Another reason cited is declining gold prices. During times of uncertainties, gold serves as a hedge against inflation and an alternative form of investment. Gold is also considered a safe haven when the banking system is fragile and other investment opportunities are scarce. It is useful to recall that Myanmar has lowered savings rate since the beginning of the period and property prices have spiked. With the decline in gold prices, gold has become an attractive investment. Internationally gold is priced in US dollars and its value has declined by more than 20pc in the past year. Large-scale speculative purchases of gold increase the demand for dollars and, when the dust settles, it worsens the country’s current account deficit. The world’s largest importer of gold, India, faces this issue. Due to the rising trade deficit, the Indian rupee has depreciated by approximately 10pc over the past two months, which parallels the decline in the kyat. India responded by raising import duties on gold.
While it is not easy to predict the movement in gold prices, it is unlikely that this trend will continue for an extended period of time. That being said, should saving rates (and gold prices) decline further, this might add pressure on the kyat. While gold prices are volatile and are beyond the control of the local central bank, low inflation could serve as a defence mechanism. A recent IMF report indicates that the expected inflation in Myanmar is 5.5pc for the fiscal year 2013-14. This can be considered low by Myanmar’s historical standards. As financial reforms strengthen Myanmar’s financial institutions and financial markets are further developed, investment would gradually shift away from gold.
One overlooked aspect is the impact of the slowdown in the Chinese economy and the drastic fall in Chinese investment in Myanmar in recent years. Chinese investment in Myanmar reportedly fell to about US$400 million in 2012, down from $4 billion and $8 billion in the previous two years. This decline will have had a negative impact on the country’s capital accounts. While the slack will eventually be picked up by other countries, the short-term effects will linger. Slowdowns in China will also affect Myanmar’s exports and therefore the kyat. However, the effect will be minimal as Myanmar runs a large trade deficit with China (approximately $3.5 billion in 2011). Myanmar’s biggest export market is Thailand (39pc), followed by China (approximately 20pc). However, Chinese products account for nearly 39pc of Myanmar’s imports. Kyat depreciation and yuan appreciation is desirable from this perspective.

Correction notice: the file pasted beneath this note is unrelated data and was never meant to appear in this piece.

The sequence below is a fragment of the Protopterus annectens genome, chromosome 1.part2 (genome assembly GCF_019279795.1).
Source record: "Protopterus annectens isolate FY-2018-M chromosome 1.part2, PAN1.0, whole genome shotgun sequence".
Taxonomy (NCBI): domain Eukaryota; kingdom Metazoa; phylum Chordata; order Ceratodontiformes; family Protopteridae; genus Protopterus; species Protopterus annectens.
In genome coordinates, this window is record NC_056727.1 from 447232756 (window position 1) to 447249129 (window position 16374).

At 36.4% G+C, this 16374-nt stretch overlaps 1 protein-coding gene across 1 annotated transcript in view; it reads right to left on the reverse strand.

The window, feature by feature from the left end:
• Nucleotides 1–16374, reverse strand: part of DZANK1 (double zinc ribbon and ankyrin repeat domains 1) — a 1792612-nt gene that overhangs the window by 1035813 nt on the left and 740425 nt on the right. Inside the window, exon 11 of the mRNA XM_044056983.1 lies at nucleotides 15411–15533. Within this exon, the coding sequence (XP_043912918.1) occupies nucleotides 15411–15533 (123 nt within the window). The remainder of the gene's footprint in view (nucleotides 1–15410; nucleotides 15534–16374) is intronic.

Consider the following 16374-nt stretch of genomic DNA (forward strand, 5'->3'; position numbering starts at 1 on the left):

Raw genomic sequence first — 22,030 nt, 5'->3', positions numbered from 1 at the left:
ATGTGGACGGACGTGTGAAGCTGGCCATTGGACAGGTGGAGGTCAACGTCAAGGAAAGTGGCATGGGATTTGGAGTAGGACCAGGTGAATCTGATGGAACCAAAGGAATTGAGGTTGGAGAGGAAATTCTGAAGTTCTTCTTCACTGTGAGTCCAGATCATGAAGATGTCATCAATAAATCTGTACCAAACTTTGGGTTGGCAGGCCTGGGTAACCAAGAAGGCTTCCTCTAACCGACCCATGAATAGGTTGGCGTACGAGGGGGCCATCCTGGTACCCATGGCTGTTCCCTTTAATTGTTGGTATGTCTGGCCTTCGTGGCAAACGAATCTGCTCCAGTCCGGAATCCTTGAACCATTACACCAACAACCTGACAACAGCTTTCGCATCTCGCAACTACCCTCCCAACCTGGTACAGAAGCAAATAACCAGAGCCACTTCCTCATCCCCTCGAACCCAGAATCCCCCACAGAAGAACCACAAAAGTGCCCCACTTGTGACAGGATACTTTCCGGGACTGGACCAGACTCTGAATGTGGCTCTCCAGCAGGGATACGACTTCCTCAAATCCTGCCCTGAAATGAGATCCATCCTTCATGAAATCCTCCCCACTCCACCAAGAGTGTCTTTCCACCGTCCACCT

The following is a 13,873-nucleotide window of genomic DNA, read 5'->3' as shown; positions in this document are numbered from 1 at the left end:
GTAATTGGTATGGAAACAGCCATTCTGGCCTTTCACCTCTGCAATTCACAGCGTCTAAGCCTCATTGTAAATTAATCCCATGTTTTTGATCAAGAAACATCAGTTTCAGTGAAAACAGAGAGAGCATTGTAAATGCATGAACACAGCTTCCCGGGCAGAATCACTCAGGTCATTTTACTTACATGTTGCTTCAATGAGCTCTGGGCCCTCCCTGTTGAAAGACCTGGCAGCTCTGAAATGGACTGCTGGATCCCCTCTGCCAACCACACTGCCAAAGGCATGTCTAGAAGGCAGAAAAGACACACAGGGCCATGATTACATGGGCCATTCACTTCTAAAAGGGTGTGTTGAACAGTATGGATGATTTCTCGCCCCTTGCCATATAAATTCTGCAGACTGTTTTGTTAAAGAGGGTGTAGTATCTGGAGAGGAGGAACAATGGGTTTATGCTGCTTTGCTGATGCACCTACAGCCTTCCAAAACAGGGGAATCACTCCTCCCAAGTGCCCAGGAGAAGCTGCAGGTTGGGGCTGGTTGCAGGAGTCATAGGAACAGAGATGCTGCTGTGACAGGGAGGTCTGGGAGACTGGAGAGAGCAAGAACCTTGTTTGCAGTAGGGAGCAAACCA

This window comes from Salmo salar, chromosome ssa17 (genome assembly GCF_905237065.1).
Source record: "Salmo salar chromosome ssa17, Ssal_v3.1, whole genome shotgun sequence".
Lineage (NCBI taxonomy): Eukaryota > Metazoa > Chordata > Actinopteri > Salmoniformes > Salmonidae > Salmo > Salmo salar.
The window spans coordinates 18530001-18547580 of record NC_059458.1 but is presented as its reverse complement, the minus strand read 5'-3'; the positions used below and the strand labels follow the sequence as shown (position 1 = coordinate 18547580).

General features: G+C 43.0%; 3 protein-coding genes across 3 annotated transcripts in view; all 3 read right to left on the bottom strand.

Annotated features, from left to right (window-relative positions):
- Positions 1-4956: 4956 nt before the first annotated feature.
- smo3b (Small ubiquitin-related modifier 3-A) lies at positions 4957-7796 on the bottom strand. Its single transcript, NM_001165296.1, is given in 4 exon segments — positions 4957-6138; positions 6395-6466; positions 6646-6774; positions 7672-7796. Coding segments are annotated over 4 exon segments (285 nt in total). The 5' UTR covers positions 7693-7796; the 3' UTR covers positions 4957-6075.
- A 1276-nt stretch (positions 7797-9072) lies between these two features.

How about the strength of the US dollar? It is also doubtful that this could explain the magnitude of the kyat’s decline. The US Dollar Index, a measure of the value of the dollar relative to a basket of six major foreign currencies, is little changed from a year ago. Neither has the dollar appreciated much compared to Myanmar’s neighbouring and trading partners.
There are some other questions important to the currency’s depreciation. Did Myanmar adopt an appropriate exchange rate regime? Did Myanmar float the kyat too early? These are not easy to answer. The exchange rate regime that is most likely to suit a country’s economic interests depends on specific circumstances, such as the size and openness of the country to trade and financial flows. Political conditions and the credibility of its policy makers and institutions are also important factors. There is no single ideal exchange rate regime that is appropriate for all countries. Extreme volatilities cannot be avoided with some floating exchange rate regimes. For countries that are dependent on foreign trade – and have fragile economies and banking systems – extreme volatilities can be a threat to stability.
One final question remains: Is the kyat in crisis? It might be a bit premature to say that. Currencies appreciate, depreciate, devalue, and revalue, and most countries, especially the less developed ones, are not immune to it. It should also be noted that Myanmar’s exchange rate market is relatively young and illiquid with thin trading. As a result, a relatively large trade volume could create wide swings in prices. However, it would serve the country well to dampen the extreme volatility and speculation that is occurring. It is the central bank’s job to instil confidence in the local currency by adopting sound policies and taking a proactive approach to curb speculation. This would require better disclosure practices and defending the currency if necessary during times of crisis. Silence is not always golden. Recent history has taught us that excessive speculation is as dangerous as bad fundamentals themselves.
Min Thu Maung is an assistant professor of finance in the Department of Finance and Management Science at the University of Saskatchewan, Canada. Reza Chowdhury is an assistant professor and chair in the Department of Finance and Banking at the University of Dubai, United Arab Emirates.